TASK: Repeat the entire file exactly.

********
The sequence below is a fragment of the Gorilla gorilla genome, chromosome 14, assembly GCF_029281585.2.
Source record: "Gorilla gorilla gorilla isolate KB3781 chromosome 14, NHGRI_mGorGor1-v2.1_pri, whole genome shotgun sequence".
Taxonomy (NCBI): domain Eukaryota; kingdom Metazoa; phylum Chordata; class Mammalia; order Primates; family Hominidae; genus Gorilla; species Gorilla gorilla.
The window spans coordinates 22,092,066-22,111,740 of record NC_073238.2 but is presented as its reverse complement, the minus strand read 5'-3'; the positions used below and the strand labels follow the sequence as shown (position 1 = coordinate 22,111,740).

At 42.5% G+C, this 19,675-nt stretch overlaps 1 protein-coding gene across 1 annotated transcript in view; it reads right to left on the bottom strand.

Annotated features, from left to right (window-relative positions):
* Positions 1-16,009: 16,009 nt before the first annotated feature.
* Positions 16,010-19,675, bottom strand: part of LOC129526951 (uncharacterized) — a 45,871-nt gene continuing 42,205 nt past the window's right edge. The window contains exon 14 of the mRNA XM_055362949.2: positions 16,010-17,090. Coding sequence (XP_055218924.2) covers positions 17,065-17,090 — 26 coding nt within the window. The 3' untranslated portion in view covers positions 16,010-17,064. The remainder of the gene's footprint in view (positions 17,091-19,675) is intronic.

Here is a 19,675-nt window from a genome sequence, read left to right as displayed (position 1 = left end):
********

The sequence below is a fragment of the Gorilla gorilla genome, chromosome 14, assembly GCF_029281585.2.
Source record: "Gorilla gorilla gorilla isolate KB3781 chromosome 14, NHGRI_mGorGor1-v2.1_pri, whole genome shotgun sequence".
Taxonomy (NCBI): domain Eukaryota; kingdom Metazoa; phylum Chordata; class Mammalia; order Primates; family Hominidae; genus Gorilla; species Gorilla gorilla.
The window spans coordinates 22,092,066-22,111,740 of record NC_073238.2 but is presented as its reverse complement, the minus strand read 5'-3'; the positions used below and the strand labels follow the sequence as shown (position 1 = coordinate 22,111,740).

At 42.5% G+C, this 19,675-nt stretch overlaps 1 protein-coding gene across 1 annotated transcript in view; it reads right to left on the bottom strand.

Annotated features, from left to right (window-relative positions):
* Positions 1-16,009: 16,009 nt before the first annotated feature.
* Positions 16,010-19,675, bottom strand: part of LOC129526951 (uncharacterized) — a 45,871-nt gene continuing 42,205 nt past the window's right edge. The window contains exon 14 of the mRNA XM_055362949.2: positions 16,010-17,090. Coding sequence (XP_055218924.2) covers positions 17,065-17,090 — 26 coding nt within the window. The 3' untranslated portion in view covers positions 16,010-17,064. The remainder of the gene's footprint in view (positions 17,091-19,675) is intronic.

Here is a 19,675-nt window from a genome sequence, read left to right as displayed (position 1 = left end):